Saturday, June 24, 2006

Jesus: Our Perfect Mediator

Preface: I wrote this a long time ago and truly regret the fact that I failed to footnote my sources. I now have no idea where each idea and statement came. Just know up front that I do not claim credit for all of this.
The very first chapter in Hebrews demonstrates Jesus’ superiority over the old shadows of the Jewish system. Every chapter that follows expands on this theme. Chapter seven introduces Jesus as a superior priest. The NT closely connects the work of Christ as our High Priest with His death on the cross. In this passage, we are told that Jesus, since He lives forever, has an unchangeable or permanent priesthood. Because of this (and in opposition to the earthly priests who pass away), He is able to save completely. He is not the Great Assistor who makes it possible for men to save themselves.
Hebrews 7:24-26
But because Jesus lives forever, he has a permanent priesthood. Therefore he is able to save completely those who come to God through him, because he always lives to intercede for them. Such a high priest meets our need—one who is holy, blameless, pure, set apart from sinners, exalted above the heavens. Unlike the other high priests, he does not need to offer sacrifices day after day, first for his own sins, and then for the sins of the people. He sacrificed for their sins once for all when he offered himself.
Because Christ holds His priesthood permanently, He, as opposed to the Jewish priests, is able to save COMPLETELY, FOREVER, TO THE UTTERMOST. WHY is Jesus able to save forever? Because He intercedes for them. So if Jesus intercedes for those who are lost, the passage makes no sense. The biblical truth is that if Jesus intercedes for you, you will be saved.

Also, we see that He is able to save completely a PARTICULAR PEOPLE, i.e., “those who come to God through Him.” Of this group, Jesus, “lives to intercede for them.” At first glance, this seems to refute the position. However, as we [know], man can not naturally draw near to God. Only those whom God draws approach the cross (John 6:44, 65). Furthermore, would Christ (Does Christ?) intercede for those who are NOT approaching God? Christ’s intercession is only on behalf of the people of God. Christ’s intercession is for all of those for whom He dies.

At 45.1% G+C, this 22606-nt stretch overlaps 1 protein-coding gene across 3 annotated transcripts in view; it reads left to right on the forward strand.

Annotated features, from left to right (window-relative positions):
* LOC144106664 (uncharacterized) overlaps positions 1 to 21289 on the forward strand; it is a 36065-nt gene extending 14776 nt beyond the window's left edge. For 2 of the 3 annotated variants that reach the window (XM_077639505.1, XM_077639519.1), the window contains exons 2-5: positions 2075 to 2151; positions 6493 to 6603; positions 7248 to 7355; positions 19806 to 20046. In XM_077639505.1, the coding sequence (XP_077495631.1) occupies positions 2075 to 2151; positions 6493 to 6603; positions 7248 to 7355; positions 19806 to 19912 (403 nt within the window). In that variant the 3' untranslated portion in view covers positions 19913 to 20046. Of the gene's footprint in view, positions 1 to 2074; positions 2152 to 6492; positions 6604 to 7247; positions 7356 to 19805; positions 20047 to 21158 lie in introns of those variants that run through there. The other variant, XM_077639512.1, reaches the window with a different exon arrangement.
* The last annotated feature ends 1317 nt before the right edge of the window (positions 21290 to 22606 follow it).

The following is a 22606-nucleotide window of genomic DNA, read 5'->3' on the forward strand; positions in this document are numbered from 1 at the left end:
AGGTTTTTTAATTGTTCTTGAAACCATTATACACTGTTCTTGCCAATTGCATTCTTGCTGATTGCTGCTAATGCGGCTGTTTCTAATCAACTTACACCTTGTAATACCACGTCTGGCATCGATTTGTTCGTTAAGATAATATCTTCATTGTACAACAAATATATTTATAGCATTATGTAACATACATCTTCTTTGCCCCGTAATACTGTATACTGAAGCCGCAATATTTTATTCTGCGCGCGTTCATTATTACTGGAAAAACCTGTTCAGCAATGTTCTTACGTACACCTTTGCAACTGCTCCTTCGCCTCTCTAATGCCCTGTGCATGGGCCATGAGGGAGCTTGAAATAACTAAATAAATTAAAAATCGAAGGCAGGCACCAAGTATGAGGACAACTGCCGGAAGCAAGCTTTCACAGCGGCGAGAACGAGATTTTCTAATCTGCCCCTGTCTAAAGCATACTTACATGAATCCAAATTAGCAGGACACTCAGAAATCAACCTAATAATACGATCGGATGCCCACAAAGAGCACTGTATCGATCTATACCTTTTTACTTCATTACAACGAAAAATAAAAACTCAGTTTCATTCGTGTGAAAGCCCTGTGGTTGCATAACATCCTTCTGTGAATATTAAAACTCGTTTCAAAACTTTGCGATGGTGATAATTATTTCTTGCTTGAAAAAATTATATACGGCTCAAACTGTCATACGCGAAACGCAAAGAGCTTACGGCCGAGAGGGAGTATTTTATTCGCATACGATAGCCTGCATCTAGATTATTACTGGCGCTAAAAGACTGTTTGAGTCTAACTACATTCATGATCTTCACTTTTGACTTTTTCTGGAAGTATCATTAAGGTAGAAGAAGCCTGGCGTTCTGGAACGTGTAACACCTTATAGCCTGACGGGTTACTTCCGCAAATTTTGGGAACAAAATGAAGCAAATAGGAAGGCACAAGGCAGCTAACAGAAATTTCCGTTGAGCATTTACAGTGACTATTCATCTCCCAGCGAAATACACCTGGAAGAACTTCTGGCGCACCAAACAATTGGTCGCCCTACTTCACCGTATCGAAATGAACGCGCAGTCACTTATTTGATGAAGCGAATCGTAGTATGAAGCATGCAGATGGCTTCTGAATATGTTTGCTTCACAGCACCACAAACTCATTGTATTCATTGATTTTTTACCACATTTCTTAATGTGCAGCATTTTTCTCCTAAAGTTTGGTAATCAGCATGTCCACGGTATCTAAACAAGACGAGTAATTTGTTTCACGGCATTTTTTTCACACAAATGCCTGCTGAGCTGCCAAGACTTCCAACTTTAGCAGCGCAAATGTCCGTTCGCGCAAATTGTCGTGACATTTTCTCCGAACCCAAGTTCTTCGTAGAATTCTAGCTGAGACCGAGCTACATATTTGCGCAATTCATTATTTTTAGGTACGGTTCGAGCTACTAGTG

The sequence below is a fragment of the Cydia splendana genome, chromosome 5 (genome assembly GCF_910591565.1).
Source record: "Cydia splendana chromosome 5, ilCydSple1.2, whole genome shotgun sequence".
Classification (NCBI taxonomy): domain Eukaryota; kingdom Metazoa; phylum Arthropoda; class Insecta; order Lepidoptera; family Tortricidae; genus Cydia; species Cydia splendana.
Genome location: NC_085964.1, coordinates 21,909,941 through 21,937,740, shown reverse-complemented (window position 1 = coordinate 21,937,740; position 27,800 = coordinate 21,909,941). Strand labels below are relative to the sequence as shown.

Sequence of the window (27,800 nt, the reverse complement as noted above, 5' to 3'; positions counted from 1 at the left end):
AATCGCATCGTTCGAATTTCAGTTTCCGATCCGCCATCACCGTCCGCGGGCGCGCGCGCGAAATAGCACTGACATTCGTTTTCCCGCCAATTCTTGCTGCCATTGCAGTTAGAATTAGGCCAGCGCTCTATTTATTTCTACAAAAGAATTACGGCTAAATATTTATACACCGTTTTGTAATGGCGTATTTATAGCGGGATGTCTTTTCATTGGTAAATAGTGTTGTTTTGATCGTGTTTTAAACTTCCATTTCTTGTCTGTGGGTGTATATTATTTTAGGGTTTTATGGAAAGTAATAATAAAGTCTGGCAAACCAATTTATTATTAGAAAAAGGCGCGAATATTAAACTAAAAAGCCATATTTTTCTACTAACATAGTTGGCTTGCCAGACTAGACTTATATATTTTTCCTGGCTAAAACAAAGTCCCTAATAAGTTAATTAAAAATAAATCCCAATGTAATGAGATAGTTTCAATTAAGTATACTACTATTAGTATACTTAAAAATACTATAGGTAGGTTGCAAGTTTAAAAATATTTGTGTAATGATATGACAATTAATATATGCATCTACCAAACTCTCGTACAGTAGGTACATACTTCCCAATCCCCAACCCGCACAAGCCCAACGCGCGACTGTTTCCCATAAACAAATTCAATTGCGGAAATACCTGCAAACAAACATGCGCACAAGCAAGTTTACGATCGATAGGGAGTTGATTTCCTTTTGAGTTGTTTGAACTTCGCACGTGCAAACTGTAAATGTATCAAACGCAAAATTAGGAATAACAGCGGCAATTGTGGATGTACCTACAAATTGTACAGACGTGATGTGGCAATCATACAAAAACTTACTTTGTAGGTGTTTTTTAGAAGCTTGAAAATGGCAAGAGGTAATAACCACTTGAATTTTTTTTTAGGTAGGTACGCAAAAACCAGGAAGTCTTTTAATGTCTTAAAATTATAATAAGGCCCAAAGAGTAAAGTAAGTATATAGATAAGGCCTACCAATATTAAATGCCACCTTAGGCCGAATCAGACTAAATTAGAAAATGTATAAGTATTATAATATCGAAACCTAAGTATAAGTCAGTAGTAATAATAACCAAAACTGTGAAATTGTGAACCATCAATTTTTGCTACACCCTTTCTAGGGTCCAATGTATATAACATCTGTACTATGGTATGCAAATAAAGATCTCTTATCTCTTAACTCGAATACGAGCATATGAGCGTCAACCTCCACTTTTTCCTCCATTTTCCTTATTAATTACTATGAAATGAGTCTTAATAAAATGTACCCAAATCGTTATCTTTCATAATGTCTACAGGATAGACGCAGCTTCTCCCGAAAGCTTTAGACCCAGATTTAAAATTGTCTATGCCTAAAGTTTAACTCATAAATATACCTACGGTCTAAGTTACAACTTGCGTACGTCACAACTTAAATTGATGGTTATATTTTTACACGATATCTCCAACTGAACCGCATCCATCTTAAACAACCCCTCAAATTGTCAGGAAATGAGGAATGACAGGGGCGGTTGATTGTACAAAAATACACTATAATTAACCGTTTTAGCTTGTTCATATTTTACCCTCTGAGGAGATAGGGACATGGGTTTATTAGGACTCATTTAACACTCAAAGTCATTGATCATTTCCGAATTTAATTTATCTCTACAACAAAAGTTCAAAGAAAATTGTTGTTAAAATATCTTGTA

Upon what ground does Christ intercede with the Father? Does He appear before God and ask the Father to forget His holiness and justice and simply pass over the sins of men? Of course not! The Son intercedes before the Father on the BASIS of HIS DEATH. Christ’s intercession is based on the fact that He has died as a substitute and has borne believers’ sins on His body and has placated the Father’s wrath through His act of propitiation. Just as the High Priest of old could not intercede for anyone without a sacrifice, so too does our Great High Priest not make intercession without atonement.

Someone might say that just because Christ intercedes for someone does not mean they will be saved. However, in the context of the passage, the writer is arguing the superiority of Christ as priest. The old priests could indeed intercede for an individual to no effect. If Christ does likewise, how is He superior?
Hebrews 9:11-12
11 When Christ came as high priest of the good things that are already here, he went through the greater and more perfect tabernacle that is not man-made, that is to say, not a part of this creation. 12 He did not enter by means of the blood of goats and calves; but he entered the Most Holy Place once for all by his own blood, having obtained eternal redemption. He did not enter by means of the blood of goats and calves; but he entered the Most Holy Place once for all by his own blood, having obtained eternal redemption.
Did Christ enter the Holy Place having made salvation a “possibility”? When Jesus entered the Holy of Holies, He did so “once for all.” This refers to time (once for all time) not scope (once for all individuals). He did so by “His own blood.” When He did this, we are told that He had ALREADY “obtained eternal redemption.” This is not theoretical or hypothetical but a statement of fact. Christ did not enter the sanctuary to attempt to gain redemption; He entered HAVING ALREADY OBTAINED IT. So then, what is He doing here? Christ is presenting before the Father His perfect and complete sacrifice. He is our High Priest and the sacrifice He offers is Himself. We see the following truths:

  1. The Son will intercede for everyone for whom He died. If Christ died as their Substitute, how could He not present His sacrifice in their stead before the Father? Can we believe that Christ would die or mediate for someone He did not intend to save? Can we further believe that God would accept that sacrifice - as a substitute - and then reject it later based on man's rejection?
  2. Anyone for whom Christ dies will receive Christ’s intercession. If Christ did NOT die in behalf of a certain individual, then Christ will not intercede for that individual because He will not have the grounds on which to seek the Father’s mercy.
  3. No one for whom Christ dies will be lost. Can we imagine Christ interceding for someone and pleading His perfect atonement and then the Father rejecting the intercession? The Bible tells us the Father ALWAYS hears the Son (John 11:42). Would the Father not hear the Son’s pleas in behalf of a man the Son wants to save? If so, then there is incredible disagreement and disunity in the Trinity.